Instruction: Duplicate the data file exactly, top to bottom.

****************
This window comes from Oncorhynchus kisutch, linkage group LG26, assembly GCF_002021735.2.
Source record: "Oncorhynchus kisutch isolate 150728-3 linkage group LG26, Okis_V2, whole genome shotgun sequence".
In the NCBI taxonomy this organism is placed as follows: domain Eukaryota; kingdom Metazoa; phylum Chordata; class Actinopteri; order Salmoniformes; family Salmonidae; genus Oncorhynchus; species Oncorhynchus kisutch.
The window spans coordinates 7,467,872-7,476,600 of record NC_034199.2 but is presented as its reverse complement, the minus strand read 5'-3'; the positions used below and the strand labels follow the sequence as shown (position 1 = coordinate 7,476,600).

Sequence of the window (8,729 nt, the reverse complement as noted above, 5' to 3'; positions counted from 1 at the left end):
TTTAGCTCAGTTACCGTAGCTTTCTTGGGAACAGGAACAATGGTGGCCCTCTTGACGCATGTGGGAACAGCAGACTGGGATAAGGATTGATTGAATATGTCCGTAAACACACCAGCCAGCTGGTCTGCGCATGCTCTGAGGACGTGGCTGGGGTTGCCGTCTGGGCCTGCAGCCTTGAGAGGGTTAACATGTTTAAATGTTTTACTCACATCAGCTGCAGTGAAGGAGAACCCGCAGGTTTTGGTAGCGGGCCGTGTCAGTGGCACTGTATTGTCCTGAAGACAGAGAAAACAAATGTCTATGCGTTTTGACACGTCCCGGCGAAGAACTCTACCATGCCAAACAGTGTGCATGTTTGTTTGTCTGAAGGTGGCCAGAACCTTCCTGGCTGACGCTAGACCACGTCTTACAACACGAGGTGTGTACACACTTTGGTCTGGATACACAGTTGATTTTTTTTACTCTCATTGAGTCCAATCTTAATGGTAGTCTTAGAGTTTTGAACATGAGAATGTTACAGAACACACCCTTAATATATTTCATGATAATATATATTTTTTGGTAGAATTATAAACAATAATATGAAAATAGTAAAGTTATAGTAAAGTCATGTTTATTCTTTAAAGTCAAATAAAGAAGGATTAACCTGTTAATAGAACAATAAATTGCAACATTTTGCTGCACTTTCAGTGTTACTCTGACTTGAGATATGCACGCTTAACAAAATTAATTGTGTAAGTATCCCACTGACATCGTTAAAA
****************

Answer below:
This window comes from Oncorhynchus kisutch, linkage group LG26, assembly GCF_002021735.2.
Source record: "Oncorhynchus kisutch isolate 150728-3 linkage group LG26, Okis_V2, whole genome shotgun sequence".
In the NCBI taxonomy this organism is placed as follows: domain Eukaryota; kingdom Metazoa; phylum Chordata; class Actinopteri; order Salmoniformes; family Salmonidae; genus Oncorhynchus; species Oncorhynchus kisutch.
The window spans coordinates 7,467,872-7,476,600 of record NC_034199.2 but is presented as its reverse complement, the minus strand read 5'-3'; the positions used below and the strand labels follow the sequence as shown (position 1 = coordinate 7,476,600).

Sequence of the window (8,729 nt, the reverse complement as noted above, 5' to 3'; positions counted from 1 at the left end):
TTTAGCTCAGTTACCGTAGCTTTCTTGGGAACAGGAACAATGGTGGCCCTCTTGACGCATGTGGGAACAGCAGACTGGGATAAGGATTGATTGAATATGTCCGTAAACACACCAGCCAGCTGGTCTGCGCATGCTCTGAGGACGTGGCTGGGGTTGCCGTCTGGGCCTGCAGCCTTGAGAGGGTTAACATGTTTAAATGTTTTACTCACATCAGCTGCAGTGAAGGAGAACCCGCAGGTTTTGGTAGCGGGCCGTGTCAGTGGCACTGTATTGTCCTGAAGACAGAGAAAACAAATGTCTATGCGTTTTGACACGTCCCGGCGAAGAACTCTACCATGCCAAACAGTGTGCATGTTTGTTTGTCTGAAGGTGGCCAGAACCTTCCTGGCTGACGCTAGACCACGTCTTACAACACGAGGTGTGTACACACTTTGGTCTGGATACACAGTTGATTTTTTTTACTCTCATTGAGTCCAATCTTAATGGTAGTCTTAGAGTTTTGAACATGAGAATGTTACAGAACACACCCTTAATATATTTCATGATAATATATATTTTTTGGTAGAATTATAAACAATAATATGAAAATAGTAAAGTTATAGTAAAGTCATGTTTATTCTTTAAAGTCAAATAAAGAAGGATTAACCTGTTAATAGAACAATAAATTGCAACATTTTGCTGCACTTTCAGTGTTACTCTGACTTGAGATATGCACGCTTAACAAAATTAATTGTGTAAGTATCCCACTGACATCGTTAAAA